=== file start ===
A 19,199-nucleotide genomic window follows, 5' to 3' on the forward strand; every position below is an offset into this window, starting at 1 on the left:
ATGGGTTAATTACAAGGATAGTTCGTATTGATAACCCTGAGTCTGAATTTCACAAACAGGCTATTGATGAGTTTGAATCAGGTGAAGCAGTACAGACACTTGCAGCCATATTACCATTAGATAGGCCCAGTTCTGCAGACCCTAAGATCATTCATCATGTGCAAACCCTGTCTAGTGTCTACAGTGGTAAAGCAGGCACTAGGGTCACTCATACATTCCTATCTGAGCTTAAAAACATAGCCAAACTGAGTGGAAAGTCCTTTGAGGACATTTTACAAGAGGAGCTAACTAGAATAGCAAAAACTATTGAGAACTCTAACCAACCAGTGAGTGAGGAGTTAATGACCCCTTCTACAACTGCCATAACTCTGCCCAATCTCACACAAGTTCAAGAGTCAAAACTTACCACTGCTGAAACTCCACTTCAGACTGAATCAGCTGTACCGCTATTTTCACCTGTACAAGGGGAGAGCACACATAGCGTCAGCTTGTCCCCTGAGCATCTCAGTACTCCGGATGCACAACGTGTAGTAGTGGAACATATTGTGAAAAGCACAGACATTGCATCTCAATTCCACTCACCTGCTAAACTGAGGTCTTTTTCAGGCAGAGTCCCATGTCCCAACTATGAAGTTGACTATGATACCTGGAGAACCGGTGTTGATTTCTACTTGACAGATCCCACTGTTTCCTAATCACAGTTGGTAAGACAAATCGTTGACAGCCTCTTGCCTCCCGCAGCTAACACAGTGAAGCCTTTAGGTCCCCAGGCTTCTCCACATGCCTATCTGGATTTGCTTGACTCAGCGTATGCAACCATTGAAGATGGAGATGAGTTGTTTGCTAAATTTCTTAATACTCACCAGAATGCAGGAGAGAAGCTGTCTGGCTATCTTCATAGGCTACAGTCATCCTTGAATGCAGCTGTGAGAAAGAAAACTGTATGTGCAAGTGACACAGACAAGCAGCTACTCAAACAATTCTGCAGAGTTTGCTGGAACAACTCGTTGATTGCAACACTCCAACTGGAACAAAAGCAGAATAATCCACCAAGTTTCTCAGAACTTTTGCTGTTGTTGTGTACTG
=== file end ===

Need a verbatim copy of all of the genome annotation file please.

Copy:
A 19,199-nucleotide genomic window follows, 5' to 3' on the forward strand; every position below is an offset into this window, starting at 1 on the left:
ATGGGTTAATTACAAGGATAGTTCGTATTGATAACCCTGAGTCTGAATTTCACAAACAGGCTATTGATGAGTTTGAATCAGGTGAAGCAGTACAGACACTTGCAGCCATATTACCATTAGATAGGCCCAGTTCTGCAGACCCTAAGATCATTCATCATGTGCAAACCCTGTCTAGTGTCTACAGTGGTAAAGCAGGCACTAGGGTCACTCATACATTCCTATCTGAGCTTAAAAACATAGCCAAACTGAGTGGAAAGTCCTTTGAGGACATTTTACAAGAGGAGCTAACTAGAATAGCAAAAACTATTGAGAACTCTAACCAACCAGTGAGTGAGGAGTTAATGACCCCTTCTACAACTGCCATAACTCTGCCCAATCTCACACAAGTTCAAGAGTCAAAACTTACCACTGCTGAAACTCCACTTCAGACTGAATCAGCTGTACCGCTATTTTCACCTGTACAAGGGGAGAGCACACATAGCGTCAGCTTGTCCCCTGAGCATCTCAGTACTCCGGATGCACAACGTGTAGTAGTGGAACATATTGTGAAAAGCACAGACATTGCATCTCAATTCCACTCACCTGCTAAACTGAGGTCTTTTTCAGGCAGAGTCCCATGTCCCAACTATGAAGTTGACTATGATACCTGGAGAACCGGTGTTGATTTCTACTTGACAGATCCCACTGTTTCCTAATCACAGTTGGTAAGACAAATCGTTGACAGCCTCTTGCCTCCCGCAGCTAACACAGTGAAGCCTTTAGGTCCCCAGGCTTCTCCACATGCCTATCTGGATTTGCTTGACTCAGCGTATGCAACCATTGAAGATGGAGATGAGTTGTTTGCTAAATTTCTTAATACTCACCAGAATGCAGGAGAGAAGCTGTCTGGCTATCTTCATAGGCTACAGTCATCCTTGAATGCAGCTGTGAGAAAGAAAACTGTATGTGCAAGTGACACAGACAAGCAGCTACTCAAACAATTCTGCAGAGTTTGCTGGAACAACTCGTTGATTGCAACACTCCAACTGGAACAAAAGCAGAATAATCCACCAAGTTTCTCAGAACTTTTGCTGTTGTTGTGTACTG